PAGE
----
On Tuesday evening, July 29, 2008, House Resolution 194 was passed by voice vote. This bill represents the first time the federal government has apologized for slavery or segregation.
The bill was first introduced in Congress by Congressman Steve Cohen (D) of Tennessee on February 22, 2007.
In his remarks introducing the bill, Congressman Cohen stated:
This country had an institution of slavery for 246 years and followed it with Jim Crow laws that denied people equal opportunity under the law. There was segregation in the south and other places in this country, at least through the year 1965 when civil rights laws were passed. There were separate water fountains for people, marked white and colored, there were restaurants, there were separate hotels, there were job opportunities that were not available to African-Americans. There were theaters that were segregated.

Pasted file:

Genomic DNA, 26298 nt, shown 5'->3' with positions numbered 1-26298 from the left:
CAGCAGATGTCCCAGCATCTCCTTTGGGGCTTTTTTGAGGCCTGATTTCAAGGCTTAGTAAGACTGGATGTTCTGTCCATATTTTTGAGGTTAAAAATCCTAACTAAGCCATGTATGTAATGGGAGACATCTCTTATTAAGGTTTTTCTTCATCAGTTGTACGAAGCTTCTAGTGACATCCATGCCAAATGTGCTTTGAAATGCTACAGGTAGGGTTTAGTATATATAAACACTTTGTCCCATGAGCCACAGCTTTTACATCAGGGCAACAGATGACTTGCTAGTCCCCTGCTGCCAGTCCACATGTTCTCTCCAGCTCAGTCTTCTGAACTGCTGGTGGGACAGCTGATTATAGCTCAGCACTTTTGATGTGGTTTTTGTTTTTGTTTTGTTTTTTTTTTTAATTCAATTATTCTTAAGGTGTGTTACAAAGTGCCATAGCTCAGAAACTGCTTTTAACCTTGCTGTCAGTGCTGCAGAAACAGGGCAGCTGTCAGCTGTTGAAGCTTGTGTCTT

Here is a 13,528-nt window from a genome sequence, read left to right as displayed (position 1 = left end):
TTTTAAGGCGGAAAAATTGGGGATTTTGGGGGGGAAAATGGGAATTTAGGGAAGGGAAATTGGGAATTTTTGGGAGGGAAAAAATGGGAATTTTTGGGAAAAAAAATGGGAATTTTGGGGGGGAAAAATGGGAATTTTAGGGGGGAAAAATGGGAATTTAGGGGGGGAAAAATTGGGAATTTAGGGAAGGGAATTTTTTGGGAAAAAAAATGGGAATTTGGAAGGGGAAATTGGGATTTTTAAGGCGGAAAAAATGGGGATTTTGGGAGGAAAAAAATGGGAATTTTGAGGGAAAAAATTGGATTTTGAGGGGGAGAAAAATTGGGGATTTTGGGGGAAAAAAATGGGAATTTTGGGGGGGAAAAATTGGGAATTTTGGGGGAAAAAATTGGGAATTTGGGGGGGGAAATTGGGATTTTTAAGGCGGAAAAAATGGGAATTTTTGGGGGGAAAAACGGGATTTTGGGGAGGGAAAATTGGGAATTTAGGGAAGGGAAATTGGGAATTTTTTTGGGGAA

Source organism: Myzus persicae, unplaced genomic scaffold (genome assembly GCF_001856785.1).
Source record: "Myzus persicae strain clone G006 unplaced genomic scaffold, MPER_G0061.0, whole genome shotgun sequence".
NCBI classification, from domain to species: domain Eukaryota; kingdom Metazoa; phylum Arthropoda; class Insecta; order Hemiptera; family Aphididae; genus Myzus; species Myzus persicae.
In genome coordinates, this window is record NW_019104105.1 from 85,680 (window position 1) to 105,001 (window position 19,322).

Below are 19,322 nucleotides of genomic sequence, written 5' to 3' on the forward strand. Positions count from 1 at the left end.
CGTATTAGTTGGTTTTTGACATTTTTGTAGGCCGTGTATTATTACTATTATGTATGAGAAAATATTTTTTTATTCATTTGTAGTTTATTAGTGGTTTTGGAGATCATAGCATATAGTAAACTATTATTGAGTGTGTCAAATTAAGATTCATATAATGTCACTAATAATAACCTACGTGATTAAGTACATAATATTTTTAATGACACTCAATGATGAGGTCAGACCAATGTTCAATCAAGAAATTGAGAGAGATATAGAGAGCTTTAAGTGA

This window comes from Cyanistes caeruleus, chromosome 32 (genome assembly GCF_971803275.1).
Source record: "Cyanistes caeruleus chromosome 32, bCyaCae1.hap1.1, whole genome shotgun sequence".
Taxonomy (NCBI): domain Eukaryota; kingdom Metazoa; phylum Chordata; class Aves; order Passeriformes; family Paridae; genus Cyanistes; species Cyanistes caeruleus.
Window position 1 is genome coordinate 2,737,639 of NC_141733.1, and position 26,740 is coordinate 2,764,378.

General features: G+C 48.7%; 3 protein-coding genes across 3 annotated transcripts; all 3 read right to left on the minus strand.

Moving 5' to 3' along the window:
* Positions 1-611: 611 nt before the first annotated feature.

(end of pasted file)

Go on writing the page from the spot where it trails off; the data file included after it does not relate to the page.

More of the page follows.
It's hard to imagine, in 2008, that such a society existed and was sanctioned by law, that the laws of the nation provided for segregation and enforced slave fugitive slave laws. In fact, the history of slavery goes not just through the Emancipation Proclamation and the 13th, 14th, and 15th amendments to our constitution, but as so eloquently written, just yesterday, in The Baltimore Sun in an editorial by Mr. Leonard Pitts Jr., that slavery existed up until about World War II, but it was a form of slavery where people were bought and sold for debts, it was slavery by another name. In a book called Slavery By Another Name by Douglass Blackman, a correspondent for the Wall Street Journal, when he talked about a convict leasing system in the south where in poor black men were routinely snatched up and tried on false petty or nonexistent charges by compliant courts, assessed some fine they could not afford, and then put into the servitude of an individual who bought them. This system continued up until World War II.The full text of House Resolution 194 can be found here.
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